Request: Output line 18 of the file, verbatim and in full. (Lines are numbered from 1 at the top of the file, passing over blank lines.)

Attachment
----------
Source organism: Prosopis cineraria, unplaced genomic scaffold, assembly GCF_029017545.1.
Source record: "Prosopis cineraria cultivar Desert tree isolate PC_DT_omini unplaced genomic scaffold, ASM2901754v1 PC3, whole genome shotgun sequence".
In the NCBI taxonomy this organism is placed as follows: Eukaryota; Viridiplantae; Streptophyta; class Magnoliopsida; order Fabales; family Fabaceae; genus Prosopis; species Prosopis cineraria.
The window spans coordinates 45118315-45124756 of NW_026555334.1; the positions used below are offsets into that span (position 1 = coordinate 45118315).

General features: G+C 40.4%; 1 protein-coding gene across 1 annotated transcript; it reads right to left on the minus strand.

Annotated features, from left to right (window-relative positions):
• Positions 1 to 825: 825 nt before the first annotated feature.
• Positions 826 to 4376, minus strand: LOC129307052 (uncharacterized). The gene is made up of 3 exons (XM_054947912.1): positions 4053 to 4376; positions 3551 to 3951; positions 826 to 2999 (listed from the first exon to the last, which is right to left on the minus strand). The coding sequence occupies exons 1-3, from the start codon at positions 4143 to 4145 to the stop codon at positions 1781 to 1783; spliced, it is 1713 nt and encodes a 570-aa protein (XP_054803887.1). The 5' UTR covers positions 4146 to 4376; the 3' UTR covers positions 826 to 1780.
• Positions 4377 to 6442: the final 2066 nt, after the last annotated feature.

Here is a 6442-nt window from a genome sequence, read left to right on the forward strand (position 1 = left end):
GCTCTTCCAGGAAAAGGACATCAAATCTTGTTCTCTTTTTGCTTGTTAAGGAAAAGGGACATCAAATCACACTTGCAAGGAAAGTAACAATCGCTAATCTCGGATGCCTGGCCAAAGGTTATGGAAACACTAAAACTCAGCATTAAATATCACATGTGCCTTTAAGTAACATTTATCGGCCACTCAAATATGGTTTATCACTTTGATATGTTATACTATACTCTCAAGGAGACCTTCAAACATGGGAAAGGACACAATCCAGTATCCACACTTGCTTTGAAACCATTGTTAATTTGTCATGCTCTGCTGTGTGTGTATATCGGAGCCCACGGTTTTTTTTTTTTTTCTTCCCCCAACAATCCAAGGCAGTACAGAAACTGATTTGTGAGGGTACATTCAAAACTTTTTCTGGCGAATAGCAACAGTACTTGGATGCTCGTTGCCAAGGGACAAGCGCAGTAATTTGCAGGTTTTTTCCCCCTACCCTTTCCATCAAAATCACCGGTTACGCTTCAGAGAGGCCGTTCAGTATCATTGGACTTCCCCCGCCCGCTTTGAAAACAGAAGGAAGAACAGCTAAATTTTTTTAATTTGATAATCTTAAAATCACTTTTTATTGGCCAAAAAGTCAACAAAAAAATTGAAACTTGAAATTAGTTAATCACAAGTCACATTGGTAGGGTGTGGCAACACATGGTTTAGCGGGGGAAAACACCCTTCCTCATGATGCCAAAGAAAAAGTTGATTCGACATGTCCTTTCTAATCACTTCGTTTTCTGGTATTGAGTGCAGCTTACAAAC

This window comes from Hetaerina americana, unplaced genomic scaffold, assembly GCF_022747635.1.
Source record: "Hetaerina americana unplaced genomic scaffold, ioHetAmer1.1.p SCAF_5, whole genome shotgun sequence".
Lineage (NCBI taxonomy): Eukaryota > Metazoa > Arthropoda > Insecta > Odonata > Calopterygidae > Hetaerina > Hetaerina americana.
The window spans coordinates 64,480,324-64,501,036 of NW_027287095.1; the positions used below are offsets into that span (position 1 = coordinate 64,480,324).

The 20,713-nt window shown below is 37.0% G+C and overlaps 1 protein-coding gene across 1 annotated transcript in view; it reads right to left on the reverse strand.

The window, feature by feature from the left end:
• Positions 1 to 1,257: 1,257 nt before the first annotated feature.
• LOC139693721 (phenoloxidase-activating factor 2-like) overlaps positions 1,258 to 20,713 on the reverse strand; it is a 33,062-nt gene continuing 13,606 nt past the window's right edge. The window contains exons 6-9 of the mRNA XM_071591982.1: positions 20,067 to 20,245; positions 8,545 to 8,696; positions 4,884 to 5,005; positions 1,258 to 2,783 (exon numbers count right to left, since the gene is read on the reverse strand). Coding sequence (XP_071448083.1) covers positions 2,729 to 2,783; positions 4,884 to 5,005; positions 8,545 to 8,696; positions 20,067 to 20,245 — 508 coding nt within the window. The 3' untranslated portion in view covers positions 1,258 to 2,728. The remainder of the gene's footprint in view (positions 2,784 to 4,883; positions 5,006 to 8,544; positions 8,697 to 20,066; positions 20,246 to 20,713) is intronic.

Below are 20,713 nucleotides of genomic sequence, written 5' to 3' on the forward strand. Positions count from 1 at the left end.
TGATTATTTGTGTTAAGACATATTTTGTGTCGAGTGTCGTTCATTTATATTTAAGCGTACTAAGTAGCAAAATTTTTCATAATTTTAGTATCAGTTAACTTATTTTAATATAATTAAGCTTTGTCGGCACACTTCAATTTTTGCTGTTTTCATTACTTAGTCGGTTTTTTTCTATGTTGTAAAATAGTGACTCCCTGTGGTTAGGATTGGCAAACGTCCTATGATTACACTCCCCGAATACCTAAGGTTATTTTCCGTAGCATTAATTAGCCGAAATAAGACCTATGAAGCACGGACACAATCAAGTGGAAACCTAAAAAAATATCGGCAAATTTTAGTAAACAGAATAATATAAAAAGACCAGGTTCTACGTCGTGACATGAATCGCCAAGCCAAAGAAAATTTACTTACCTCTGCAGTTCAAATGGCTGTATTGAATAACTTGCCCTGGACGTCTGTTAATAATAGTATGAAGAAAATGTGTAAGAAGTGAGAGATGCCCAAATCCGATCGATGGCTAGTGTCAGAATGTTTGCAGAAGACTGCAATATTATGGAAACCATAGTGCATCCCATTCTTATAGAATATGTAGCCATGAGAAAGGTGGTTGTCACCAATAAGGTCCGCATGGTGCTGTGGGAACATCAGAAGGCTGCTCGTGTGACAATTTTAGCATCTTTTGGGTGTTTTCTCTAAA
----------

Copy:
• Positions 1 to 1,257: 1,257 nt before the first annotated feature.